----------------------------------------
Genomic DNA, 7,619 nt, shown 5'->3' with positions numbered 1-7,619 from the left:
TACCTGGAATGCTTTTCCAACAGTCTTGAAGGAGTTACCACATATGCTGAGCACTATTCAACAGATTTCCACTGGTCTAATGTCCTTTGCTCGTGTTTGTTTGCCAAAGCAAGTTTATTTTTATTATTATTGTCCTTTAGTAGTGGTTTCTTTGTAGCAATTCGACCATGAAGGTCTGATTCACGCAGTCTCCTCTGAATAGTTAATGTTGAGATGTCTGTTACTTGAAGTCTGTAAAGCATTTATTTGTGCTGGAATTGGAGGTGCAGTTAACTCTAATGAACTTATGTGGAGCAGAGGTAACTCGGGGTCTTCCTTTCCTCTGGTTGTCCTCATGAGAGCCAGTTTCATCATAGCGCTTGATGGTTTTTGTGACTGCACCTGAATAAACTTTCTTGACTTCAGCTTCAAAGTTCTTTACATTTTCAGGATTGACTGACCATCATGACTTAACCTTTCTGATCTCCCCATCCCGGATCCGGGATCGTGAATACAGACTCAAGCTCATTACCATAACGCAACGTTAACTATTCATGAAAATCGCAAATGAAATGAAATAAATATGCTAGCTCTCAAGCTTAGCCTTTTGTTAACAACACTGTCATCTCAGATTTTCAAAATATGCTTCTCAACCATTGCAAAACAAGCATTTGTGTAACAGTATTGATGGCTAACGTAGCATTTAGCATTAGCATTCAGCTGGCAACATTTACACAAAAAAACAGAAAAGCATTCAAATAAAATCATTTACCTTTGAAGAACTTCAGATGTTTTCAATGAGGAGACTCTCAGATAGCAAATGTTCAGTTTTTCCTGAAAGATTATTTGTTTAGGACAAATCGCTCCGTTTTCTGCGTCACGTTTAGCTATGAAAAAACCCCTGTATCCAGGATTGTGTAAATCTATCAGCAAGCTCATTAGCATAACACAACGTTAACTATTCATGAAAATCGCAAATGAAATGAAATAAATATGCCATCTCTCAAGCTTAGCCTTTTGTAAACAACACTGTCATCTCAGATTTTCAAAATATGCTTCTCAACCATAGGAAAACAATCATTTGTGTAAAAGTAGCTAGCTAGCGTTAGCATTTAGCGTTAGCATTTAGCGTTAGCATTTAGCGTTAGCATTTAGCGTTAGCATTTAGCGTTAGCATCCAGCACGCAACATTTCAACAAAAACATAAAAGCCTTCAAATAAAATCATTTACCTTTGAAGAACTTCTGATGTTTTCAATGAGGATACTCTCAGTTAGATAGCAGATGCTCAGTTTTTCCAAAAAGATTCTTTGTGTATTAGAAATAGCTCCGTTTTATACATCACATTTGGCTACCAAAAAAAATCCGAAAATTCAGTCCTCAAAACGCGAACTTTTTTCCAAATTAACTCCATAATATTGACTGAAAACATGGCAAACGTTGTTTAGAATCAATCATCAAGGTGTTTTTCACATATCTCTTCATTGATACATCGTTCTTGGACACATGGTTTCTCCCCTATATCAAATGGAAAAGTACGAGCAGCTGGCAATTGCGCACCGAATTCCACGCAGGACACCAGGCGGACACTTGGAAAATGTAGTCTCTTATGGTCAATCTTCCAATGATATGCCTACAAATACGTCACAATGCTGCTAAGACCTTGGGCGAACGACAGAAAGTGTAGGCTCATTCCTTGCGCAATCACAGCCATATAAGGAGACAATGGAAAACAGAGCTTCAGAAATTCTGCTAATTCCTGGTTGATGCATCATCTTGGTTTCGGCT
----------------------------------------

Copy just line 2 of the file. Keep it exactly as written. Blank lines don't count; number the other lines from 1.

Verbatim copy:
TACCTGGAATGCTTTTCCAACAGTCTTGAAGGAGTTACCACATATGCTGAGCACTATTCAACAGATTTCCACTGGTCTAATGTCCTTTGCTCGTGTTTGTTTGCCAAAGCAAGTTTATTTTTATTATTATTGTCCTTTAGTAGTGGTTTCTTTGTAGCAATTCGACCATGAAGGTCTGATTCACGCAGTCTCCTCTGAATAGTTAATGTTGAGATGTCTGTTACTTGAAGTCTGTAAAGCATTTATTTGTGCTGGAATTGGAGGTGCAGTTAACTCTAATGAACTTATGTGGAGCAGAGGTAACTCGGGGTCTTCCTTTCCTCTGGTTGTCCTCATGAGAGCCAGTTTCATCATAGCGCTTGATGGTTTTTGTGACTGCACCTGAATAAACTTTCTTGACTTCAGCTTCAAAGTTCTTTACATTTTCAGGATTGACTGACCATCATGACTTAACCTTTCTGATCTCCCCATCCCGGATCCGGGATCGTGAATACAGACTCAAGCTCATTACCATAACGCAACGTTAACTATTCATGAAAATCGCAAATGAAATGAAATAAATATGCTAGCTCTCAAGCTTAGCCTTTTGTTAACAACACTGTCATCTCAGATTTTCAAAATATGCTTCTCAACCATTGCAAAACAAGCATTTGTGTAACAGTATTGATGGCTAACGTAGCATTTAGCATTAGCATTCAGCTGGCAACATTTACACAAAAAAACAGAAAAGCATTCAAATAAAATCATTTACCTTTGAAGAACTTCAGATGTTTTCAATGAGGAGACTCTCAGATAGCAAATGTTCAGTTTTTCCTGAAAGATTATTTGTTTAGGACAAATCGCTCCGTTTTCTGCGTCACGTTTAGCTATGAAAAAACCCCTGTATCCAGGATTGTGTAAATCTATCAGCAAGCTCATTAGCATAACACAACGTTAACTATTCATGAAAATCGCAAATGAAATGAAATAAATATGCCATCTCTCAAGCTTAGCCTTTTGTAAACAACACTGTCATCTCAGATTTTCAAAATATGCTTCTCAACCATAGGAAAACAATCATTTGTGTAAAAGTAGCTAGCTAGCGTTAGCATTTAGCGTTAGCATTTAGCGTTAGCATTTAGCGTTAGCATTTAGCGTTAGCATTTAGCGTTAGCATCCAGCACGCAACATTTCAACAAAAACATAAAAGCCTTCAAATAAAATCATTTACCTTTGAAGAACTTCTGATGTTTTCAATGAGGATACTCTCAGTTAGATAGCAGATGCTCAGTTTTTCCAAAAAGATTCTTTGTGTATTAGAAATAGCTCCGTTTTATACATCACATTTGGCTACCAAAAAAAATCCGAAAATTCAGTCCTCAAAACGCGAACTTTTTTCCAAATTAACTCCATAATATTGACTGAAAACATGGCAAACGTTGTTTAGAATCAATCATCAAGGTGTTTTTCACATATCTCTTCATTGATACATCGTTCTTGGACACATGGTTTCTCCCCTATATCAAATGGAAAAGTACGAGCAGCTGGCAATTGCGCACCGAATTCCACGCAGGACACCAGGCGGACACTTGGAAAATGTAGTCTCTTATGGTCAATCTTCCAATGATATGCCTACAAATACGTCACAATGCTGCTAAGACCTTGGGCGAACGACAGAAAGTGTAGGCTCATTCCTTGCGCAATCACAGCCATATAAGGAGACAATGGAAAACAGAGCTTCAGAAATTCTGCTAATTCCTGGTTGATGCATCATCTTGGTTTCGGCT